CDPH in the News, December 2014

CDPH in the News

Calif. Hospitals Reported 6,282 Adverse Events Over Four Years
from California Healthline

In the last four fiscal years, California hospitals have reported more than 6,000 adverse events to the California Department of Public Health, but the number of actual adverse events could be higher, according to an NBC Bay Area investigative report.

State inadequately investigates nursing home complaints, audit finds
from Los Angeles Times

The California Department of Public Health has failed to effectively investigate nursing home complaints, a state audit released Thursday found, with a total of 11,000 unresolved complaints in its system. The department, which is responsible for monitoring more than 2,500 nursing homes, classified more than 40% of these complaints and incidents as having caused or being likely to cause harm to a resident. Yet the state auditor’s office found that the average number of days these complaints were open ranged from 14 to 1,042 days.

Fargo facility could handle Ebola-related waste
from WTHI TV

The Fargo operator of a medical waste incinerator would only accept Ebola-contaminated waste from other states after careful consideration, and it doesn’t currently have any plans to do so, company officials said. Healthcare Environmental Services Inc. has received a few calls from nervous people since it appeared on a California Department of Public Health list of potential destinations for any Ebola-related waste, said Chad Wold, the company’s director.

Study: Trauma Follows Children Into Adulthood, Threat to Public Health in CA
from New American Media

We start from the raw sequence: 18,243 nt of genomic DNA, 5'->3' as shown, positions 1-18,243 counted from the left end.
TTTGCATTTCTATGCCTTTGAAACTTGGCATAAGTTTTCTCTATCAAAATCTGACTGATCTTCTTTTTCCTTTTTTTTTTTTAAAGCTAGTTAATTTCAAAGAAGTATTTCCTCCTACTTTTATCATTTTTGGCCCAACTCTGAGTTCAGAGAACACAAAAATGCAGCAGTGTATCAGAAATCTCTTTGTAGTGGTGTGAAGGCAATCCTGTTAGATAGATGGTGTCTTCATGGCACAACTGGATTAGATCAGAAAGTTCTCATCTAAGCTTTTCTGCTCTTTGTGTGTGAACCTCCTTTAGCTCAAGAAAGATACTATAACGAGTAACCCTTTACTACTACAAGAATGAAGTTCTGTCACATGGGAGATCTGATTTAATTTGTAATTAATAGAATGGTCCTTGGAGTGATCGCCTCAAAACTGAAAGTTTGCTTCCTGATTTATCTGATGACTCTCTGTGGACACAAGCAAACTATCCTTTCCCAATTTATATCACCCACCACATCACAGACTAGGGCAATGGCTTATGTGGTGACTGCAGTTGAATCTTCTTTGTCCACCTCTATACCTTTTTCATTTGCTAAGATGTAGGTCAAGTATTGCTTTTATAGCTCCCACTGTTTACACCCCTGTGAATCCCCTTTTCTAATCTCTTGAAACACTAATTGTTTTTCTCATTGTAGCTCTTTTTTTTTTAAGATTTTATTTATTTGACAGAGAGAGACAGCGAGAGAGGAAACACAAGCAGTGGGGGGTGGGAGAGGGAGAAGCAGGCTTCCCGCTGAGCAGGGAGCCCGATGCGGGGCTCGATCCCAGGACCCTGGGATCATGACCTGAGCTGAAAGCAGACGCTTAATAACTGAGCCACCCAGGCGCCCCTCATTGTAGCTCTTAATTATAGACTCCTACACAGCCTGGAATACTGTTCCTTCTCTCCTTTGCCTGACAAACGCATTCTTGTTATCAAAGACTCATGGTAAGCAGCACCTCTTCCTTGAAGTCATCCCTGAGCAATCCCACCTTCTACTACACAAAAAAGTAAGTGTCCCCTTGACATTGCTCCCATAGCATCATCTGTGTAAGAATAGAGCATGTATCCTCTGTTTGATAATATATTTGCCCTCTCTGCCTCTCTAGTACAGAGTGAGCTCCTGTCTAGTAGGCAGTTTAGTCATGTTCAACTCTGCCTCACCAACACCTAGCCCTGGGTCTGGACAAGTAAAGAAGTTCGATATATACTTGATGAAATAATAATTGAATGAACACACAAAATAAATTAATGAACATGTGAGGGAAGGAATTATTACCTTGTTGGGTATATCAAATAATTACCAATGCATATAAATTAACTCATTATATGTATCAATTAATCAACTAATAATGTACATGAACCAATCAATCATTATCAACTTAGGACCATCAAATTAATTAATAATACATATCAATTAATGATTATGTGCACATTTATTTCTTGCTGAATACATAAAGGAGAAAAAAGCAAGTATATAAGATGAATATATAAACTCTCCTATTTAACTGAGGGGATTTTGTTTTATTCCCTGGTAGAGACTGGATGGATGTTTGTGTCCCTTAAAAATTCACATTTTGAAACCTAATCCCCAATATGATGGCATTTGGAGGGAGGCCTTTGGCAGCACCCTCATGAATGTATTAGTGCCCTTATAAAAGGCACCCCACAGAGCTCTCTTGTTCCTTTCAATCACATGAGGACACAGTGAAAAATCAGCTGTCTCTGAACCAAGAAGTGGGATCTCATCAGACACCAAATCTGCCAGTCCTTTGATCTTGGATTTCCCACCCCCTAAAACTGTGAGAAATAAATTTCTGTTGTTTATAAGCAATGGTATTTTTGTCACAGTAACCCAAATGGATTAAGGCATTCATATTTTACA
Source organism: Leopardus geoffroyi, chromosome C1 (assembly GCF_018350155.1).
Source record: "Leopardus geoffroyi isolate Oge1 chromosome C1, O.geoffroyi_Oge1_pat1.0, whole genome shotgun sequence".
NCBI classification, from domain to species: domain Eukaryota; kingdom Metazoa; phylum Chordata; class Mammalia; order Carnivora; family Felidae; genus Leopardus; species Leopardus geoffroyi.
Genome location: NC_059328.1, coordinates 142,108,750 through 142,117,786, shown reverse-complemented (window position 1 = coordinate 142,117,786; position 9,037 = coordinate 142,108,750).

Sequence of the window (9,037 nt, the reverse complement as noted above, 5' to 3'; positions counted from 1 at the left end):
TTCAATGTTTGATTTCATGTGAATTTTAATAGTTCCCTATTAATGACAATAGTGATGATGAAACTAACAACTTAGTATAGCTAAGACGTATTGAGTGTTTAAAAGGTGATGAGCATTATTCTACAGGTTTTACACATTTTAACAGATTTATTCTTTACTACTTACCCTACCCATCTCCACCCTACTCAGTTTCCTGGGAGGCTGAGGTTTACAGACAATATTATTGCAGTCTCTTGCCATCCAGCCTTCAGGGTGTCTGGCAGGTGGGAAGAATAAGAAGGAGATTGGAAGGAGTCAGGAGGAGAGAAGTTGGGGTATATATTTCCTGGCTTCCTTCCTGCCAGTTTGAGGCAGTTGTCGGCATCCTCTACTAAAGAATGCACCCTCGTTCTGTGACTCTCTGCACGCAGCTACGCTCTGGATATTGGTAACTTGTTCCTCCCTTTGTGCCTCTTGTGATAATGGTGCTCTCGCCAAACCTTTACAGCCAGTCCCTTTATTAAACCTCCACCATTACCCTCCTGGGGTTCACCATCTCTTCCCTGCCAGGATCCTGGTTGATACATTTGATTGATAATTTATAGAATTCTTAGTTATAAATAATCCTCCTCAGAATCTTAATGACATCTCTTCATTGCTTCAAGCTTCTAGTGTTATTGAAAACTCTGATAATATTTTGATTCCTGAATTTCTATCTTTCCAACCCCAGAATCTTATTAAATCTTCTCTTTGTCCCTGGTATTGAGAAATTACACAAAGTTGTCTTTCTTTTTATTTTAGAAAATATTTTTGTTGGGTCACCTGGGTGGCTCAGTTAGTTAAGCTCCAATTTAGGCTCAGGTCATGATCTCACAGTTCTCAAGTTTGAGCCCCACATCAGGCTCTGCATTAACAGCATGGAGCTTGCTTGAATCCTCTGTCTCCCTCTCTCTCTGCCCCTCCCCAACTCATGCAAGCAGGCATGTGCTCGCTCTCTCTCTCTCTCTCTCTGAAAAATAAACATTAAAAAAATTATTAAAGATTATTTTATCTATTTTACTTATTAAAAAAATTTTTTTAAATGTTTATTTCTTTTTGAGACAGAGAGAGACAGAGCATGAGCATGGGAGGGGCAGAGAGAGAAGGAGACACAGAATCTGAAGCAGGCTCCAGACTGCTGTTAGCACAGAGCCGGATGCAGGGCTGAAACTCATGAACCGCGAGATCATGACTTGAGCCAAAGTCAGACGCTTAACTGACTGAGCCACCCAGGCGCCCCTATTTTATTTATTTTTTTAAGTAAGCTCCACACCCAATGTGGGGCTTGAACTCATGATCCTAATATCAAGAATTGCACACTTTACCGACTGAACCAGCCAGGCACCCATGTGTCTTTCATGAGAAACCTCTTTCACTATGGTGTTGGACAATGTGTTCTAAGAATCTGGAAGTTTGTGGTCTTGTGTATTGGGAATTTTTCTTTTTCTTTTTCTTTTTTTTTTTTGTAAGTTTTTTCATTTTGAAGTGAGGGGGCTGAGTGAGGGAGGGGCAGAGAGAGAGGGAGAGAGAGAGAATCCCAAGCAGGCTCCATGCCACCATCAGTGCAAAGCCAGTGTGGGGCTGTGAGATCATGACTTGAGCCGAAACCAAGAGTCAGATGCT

Past experiences of childhood trauma are common among California adults, and those experiences correlate with harmful behaviors and chronic disease at a level that constitutes a "public health crisis," according to a new study. The report used four years’ worth of data from the California Behavioral Risk Factor Surveillance System, a telephone survey on health-related behaviors conducted every year by the California Department of Public Health and led by the Centers for Disease Control and Prevention (CDC). The total sample size was nearly 28,000 individuals. The report by the Center for Youth Wellness (CYW), a health organization that serves children and families in San Francisco’s Bayview Hunters Point district, demonstrates that "the effects of early adversity on lifetime health are astounding," according to CYW founder and CEO Nadine Burke Harris.

Newborn Testing Delays Prove Dangerous at Local Hospitals
from NBC 7 San Diego

When Rhonda Connolly had her second son, Casey, she and her husband brought him back to their Del Mar home thinking everything was fine. She was breastfeeding her seemingly healthy baby, not knowing every meal was putting protein into his body that turned into brain damage-causing toxins. Three days after Casey?s birth, his pediatrician called saying his newborn screening test results were abnormal. Their son tested positive for Phenylketonuria or PKU, a rare condition in which a baby is born without the ability to properly break down an amino acid called phenylalanine. If a person with PKU has too much protein, it builds up toxins that can cause permanent brain damage.
The Connolly family received the newborn screening results on time, and it was imperative they did. Doctors were able to treat Casey immediately.
However, in some hospitals around the country and in San Diego County, samples are taking longer than the recommended three to five days to reach a laboratory.
Federal health advisors and newborn screening advocates say the dangerous delays put babies in danger and their families at risk of having to deal with expensive, lifelong medical bills.
The California New Born Screening Program screens more than 98 percent of babies born in the state, according to the California Department of Public Health (CDPH). It tests for 31 conditions.